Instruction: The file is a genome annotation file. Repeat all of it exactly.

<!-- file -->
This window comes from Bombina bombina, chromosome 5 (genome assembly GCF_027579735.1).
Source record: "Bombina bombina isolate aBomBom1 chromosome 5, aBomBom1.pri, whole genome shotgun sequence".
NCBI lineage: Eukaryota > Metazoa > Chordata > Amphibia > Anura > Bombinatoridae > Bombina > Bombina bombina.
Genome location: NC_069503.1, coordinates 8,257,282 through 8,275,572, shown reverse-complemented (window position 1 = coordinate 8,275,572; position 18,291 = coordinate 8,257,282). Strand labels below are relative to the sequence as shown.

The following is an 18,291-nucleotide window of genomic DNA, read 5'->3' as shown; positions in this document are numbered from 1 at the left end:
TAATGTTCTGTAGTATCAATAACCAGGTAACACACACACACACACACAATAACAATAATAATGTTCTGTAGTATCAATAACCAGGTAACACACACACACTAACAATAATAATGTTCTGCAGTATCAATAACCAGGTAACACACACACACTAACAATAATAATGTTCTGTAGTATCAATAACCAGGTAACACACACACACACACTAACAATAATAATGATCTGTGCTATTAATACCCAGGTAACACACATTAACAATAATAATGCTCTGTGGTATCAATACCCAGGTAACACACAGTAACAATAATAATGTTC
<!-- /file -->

This window comes from Bombina bombina, chromosome 5 (genome assembly GCF_027579735.1).
Source record: "Bombina bombina isolate aBomBom1 chromosome 5, aBomBom1.pri, whole genome shotgun sequence".
NCBI lineage: Eukaryota > Metazoa > Chordata > Amphibia > Anura > Bombinatoridae > Bombina > Bombina bombina.
Genome location: NC_069503.1, coordinates 8,257,282 through 8,275,572, shown reverse-complemented (window position 1 = coordinate 8,275,572; position 18,291 = coordinate 8,257,282). Strand labels below are relative to the sequence as shown.

The following is an 18,291-nucleotide window of genomic DNA, read 5'->3' as shown; positions in this document are numbered from 1 at the left end:
TAATGTTCTGTAGTATCAATAACCAGGTAACACACACACACACACACAATAACAATAATAATGTTCTGTAGTATCAATAACCAGGTAACACACACACACTAACAATAATAATGTTCTGCAGTATCAATAACCAGGTAACACACACACACTAACAATAATAATGTTCTGTAGTATCAATAACCAGGTAACACACACACACACACTAACAATAATAATGATCTGTGCTATTAATACCCAGGTAACACACATTAACAATAATAATGCTCTGTGGTATCAATACCCAGGTAACACACAGTAACAATAATAATGTTC